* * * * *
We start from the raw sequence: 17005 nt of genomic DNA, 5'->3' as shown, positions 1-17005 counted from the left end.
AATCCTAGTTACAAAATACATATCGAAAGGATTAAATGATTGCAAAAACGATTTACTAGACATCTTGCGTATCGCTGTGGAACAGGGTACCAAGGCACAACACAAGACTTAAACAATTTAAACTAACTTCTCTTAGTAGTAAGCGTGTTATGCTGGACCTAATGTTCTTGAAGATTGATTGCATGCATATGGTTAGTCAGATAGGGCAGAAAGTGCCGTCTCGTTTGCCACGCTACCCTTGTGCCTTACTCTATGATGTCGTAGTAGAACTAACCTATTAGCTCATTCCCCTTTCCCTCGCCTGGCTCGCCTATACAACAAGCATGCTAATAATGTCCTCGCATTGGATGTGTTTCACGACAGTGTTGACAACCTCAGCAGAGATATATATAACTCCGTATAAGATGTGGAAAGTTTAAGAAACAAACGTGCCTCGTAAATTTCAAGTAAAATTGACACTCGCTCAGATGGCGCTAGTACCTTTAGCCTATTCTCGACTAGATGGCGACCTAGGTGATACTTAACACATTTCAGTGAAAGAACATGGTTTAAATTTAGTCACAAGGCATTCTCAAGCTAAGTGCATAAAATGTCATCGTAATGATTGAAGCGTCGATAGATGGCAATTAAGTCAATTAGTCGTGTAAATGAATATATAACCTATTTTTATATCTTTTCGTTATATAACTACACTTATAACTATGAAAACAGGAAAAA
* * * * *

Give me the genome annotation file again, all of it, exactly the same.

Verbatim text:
We start from the raw sequence: 17005 nt of genomic DNA, 5'->3' as shown, positions 1-17005 counted from the left end.
AATCCTAGTTACAAAATACATATCGAAAGGATTAAATGATTGCAAAAACGATTTACTAGACATCTTGCGTATCGCTGTGGAACAGGGTACCAAGGCACAACACAAGACTTAAACAATTTAAACTAACTTCTCTTAGTAGTAAGCGTGTTATGCTGGACCTAATGTTCTTGAAGATTGATTGCATGCATATGGTTAGTCAGATAGGGCAGAAAGTGCCGTCTCGTTTGCCACGCTACCCTTGTGCCTTACTCTATGATGTCGTAGTAGAACTAACCTATTAGCTCATTCCCCTTTCCCTCGCCTGGCTCGCCTATACAACAAGCATGCTAATAATGTCCTCGCATTGGATGTGTTTCACGACAGTGTTGACAACCTCAGCAGAGATATATATAACTCCGTATAAGATGTGGAAAGTTTAAGAAACAAACGTGCCTCGTAAATTTCAAGTAAAATTGACACTCGCTCAGATGGCGCTAGTACCTTTAGCCTATTCTCGACTAGATGGCGACCTAGGTGATACTTAACACATTTCAGTGAAAGAACATGGTTTAAATTTAGTCACAAGGCATTCTCAAGCTAAGTGCATAAAATGTCATCGTAATGATTGAAGCGTCGATAGATGGCAATTAAGTCAATTAGTCGTGTAAATGAATATATAACCTATTTTTATATCTTTTCGTTATATAACTACACTTATAACTATGAAAACAGGAAAAA